Definition and Epidemiology of Obesity
Preventive Services Task Force recommends that adult patients be screened for obesity by calculating BMI. The BMI is the patient’s weight in kilograms divided by height in meters squared. BMI calculations are a noninvasive, reliable, and low-cost screening tool for diagnosis and early counseling and behavioral interventions and may lead to improved outcomes. The National Institute of Health and the World Health Organization have established criteria for the diagnosis of obesity using the body mass index (BMI). Overweight is defined as a BMI of 25 to 29.9 and obesity as a BMI of 30 or higher. Obesity is further divided into three classes: class I (BMI 30-34.9), class II and class III (BMI >40). Severe, or morbid, obesity is defined as class III obesity or class II obesity in the presence of significant comorbidities caused by obesity (BMI 35-39.9) .
Obesity increases risk of chronic disease and overall mortality. The magnitude of risk generally rises with the degree of obesity. In a large study of middle-aged patients, mortality was assessed after adjustment for chronic disease and smoking. The mortality risk among obese patients was 200% to 300% higher than those with a normal BMI.
The distribution of adipose tissue is important. Abdominal obesity is associated with increased risk of coronary artery disease, type 2 diabetes mellitus, dyslipidemia, and hypertension. In adults with a BMI of 25 to 34.9, a waist circumference greater than 102 cm (40 in) for men and 88 cm (35 in) for women is associated with greater risk than that determined by BMI alone. Waist circumference is measured with a flexible tape placed horizontally around the abdomen at the level of the iliac crest.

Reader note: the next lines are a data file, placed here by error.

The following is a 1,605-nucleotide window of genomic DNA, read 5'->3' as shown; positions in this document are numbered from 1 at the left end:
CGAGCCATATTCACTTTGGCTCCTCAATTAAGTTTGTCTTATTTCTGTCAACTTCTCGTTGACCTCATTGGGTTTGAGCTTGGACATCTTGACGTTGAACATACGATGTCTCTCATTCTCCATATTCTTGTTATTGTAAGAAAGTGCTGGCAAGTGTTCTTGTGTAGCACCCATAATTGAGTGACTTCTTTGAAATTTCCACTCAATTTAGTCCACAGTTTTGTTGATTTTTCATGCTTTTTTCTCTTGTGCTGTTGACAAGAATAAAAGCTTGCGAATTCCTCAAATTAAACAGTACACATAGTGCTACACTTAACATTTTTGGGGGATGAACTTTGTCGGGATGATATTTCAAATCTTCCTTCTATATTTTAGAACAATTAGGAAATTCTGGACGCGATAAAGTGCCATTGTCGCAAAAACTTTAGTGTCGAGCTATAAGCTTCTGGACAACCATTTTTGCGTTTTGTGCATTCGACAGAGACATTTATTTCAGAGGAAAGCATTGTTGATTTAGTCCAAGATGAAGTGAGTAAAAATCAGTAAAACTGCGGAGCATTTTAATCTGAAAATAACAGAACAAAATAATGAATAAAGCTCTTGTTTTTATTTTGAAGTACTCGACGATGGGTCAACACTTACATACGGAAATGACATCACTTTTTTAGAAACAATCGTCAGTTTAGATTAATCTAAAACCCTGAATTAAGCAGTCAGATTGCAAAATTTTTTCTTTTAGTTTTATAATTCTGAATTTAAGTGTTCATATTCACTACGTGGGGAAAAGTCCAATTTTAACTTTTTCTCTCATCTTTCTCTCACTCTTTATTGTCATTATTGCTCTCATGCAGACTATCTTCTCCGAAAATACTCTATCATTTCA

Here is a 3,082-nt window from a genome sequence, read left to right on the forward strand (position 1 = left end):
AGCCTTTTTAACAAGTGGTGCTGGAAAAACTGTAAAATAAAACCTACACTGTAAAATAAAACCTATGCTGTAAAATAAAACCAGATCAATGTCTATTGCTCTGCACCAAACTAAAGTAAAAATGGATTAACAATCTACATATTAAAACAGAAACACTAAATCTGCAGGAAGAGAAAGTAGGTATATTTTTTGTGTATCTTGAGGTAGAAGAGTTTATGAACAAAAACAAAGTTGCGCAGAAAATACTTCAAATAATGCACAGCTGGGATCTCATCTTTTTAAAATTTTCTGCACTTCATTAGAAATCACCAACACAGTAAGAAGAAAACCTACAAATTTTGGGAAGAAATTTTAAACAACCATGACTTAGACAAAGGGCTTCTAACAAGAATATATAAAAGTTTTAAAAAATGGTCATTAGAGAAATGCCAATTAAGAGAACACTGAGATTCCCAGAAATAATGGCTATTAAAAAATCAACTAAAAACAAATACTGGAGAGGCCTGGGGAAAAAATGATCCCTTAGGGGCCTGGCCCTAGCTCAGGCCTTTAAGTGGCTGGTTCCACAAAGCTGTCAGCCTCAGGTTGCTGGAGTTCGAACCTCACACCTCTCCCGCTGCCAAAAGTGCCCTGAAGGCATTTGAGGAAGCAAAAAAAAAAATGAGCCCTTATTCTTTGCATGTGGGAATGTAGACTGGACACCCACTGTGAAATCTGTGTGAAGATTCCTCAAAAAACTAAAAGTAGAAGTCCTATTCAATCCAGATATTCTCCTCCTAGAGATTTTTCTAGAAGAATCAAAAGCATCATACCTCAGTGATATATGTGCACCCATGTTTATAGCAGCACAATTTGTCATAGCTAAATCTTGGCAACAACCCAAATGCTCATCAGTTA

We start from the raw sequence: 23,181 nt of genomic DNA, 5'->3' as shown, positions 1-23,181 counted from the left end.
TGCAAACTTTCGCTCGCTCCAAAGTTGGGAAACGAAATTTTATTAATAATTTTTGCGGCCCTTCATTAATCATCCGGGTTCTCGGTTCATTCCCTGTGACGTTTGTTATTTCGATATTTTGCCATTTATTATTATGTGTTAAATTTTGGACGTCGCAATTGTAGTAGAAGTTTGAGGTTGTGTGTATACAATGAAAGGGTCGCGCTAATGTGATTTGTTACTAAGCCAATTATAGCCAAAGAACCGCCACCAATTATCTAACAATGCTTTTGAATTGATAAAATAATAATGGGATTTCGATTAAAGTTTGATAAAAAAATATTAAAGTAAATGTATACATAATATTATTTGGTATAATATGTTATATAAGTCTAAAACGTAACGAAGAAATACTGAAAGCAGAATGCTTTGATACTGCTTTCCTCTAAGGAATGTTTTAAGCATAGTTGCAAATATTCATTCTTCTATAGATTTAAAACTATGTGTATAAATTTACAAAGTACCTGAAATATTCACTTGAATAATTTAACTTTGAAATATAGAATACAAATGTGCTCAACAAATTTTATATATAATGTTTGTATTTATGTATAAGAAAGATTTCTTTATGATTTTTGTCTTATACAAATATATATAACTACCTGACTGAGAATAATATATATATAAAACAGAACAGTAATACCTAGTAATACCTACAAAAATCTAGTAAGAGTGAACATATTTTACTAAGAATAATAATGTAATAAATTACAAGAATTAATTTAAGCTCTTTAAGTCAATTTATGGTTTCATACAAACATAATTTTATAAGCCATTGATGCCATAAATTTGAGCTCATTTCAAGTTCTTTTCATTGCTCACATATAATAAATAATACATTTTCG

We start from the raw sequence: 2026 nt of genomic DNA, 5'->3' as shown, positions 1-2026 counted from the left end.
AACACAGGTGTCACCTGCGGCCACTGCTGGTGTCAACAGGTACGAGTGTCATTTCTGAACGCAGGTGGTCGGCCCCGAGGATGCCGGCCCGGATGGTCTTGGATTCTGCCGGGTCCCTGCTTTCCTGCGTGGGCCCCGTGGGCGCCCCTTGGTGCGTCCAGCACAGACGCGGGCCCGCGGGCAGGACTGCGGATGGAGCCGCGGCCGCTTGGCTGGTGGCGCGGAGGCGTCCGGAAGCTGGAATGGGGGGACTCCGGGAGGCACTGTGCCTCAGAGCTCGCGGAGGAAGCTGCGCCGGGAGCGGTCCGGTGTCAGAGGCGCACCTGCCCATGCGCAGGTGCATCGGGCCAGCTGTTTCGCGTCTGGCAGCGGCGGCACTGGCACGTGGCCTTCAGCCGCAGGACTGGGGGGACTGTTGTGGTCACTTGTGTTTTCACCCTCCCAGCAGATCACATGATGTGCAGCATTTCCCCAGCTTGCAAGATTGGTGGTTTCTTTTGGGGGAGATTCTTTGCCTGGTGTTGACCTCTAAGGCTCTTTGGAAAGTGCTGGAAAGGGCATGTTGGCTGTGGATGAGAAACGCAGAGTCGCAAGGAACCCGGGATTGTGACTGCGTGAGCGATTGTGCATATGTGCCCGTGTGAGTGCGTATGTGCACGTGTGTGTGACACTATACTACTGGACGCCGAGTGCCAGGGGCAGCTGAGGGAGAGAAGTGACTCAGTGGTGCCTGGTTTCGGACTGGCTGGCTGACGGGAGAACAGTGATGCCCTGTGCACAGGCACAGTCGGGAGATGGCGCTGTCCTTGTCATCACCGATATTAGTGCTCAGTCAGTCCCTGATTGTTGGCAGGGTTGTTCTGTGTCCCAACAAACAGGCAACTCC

Evaluation for Underlying Causes of Obesity
Obese patients should be screened for secondary diseases, medications, and behavioral conditions that can cause or worsen the condition. The time course over which the obesity developed, the patient’s eating habits, and a medication and psychiatric history are important in initial evaluation. Life events commonly associated with weight gain include pregnancy, marital status changes, occupational changes, and smoking cessation. A careful history and physical examination should determine the extent of testing for secondary causes of obesity and obesity-related diseases.
Medications can cause weight gain. In patients with diabetes, thiazolidinediones, oral hypoglycemic medications, and insulin can all cause modest weight gain. Certain psychiatric medications, including tricyclic antidepressants, selective serotonin reuptake inhibitors, lithium, and many antipsychotic agents are also associated with weight gain. Endocrine disorders could be the underlying cause in secondary obesity. The reduced metabolic activity of hypothyroidism may result in weight gain. Excess glucocorticoids from iatrogenic or primary disease states leading to Cushing syndrome can also cause obesity. . Hypothalamic damage (by surgery, trauma, tumor, or inflammatory disease) growth hormone deficiency, polycystic ovary syndrome, insulinomascan also result in obesity.
- All adults should be screened for obesity by calculating BMI.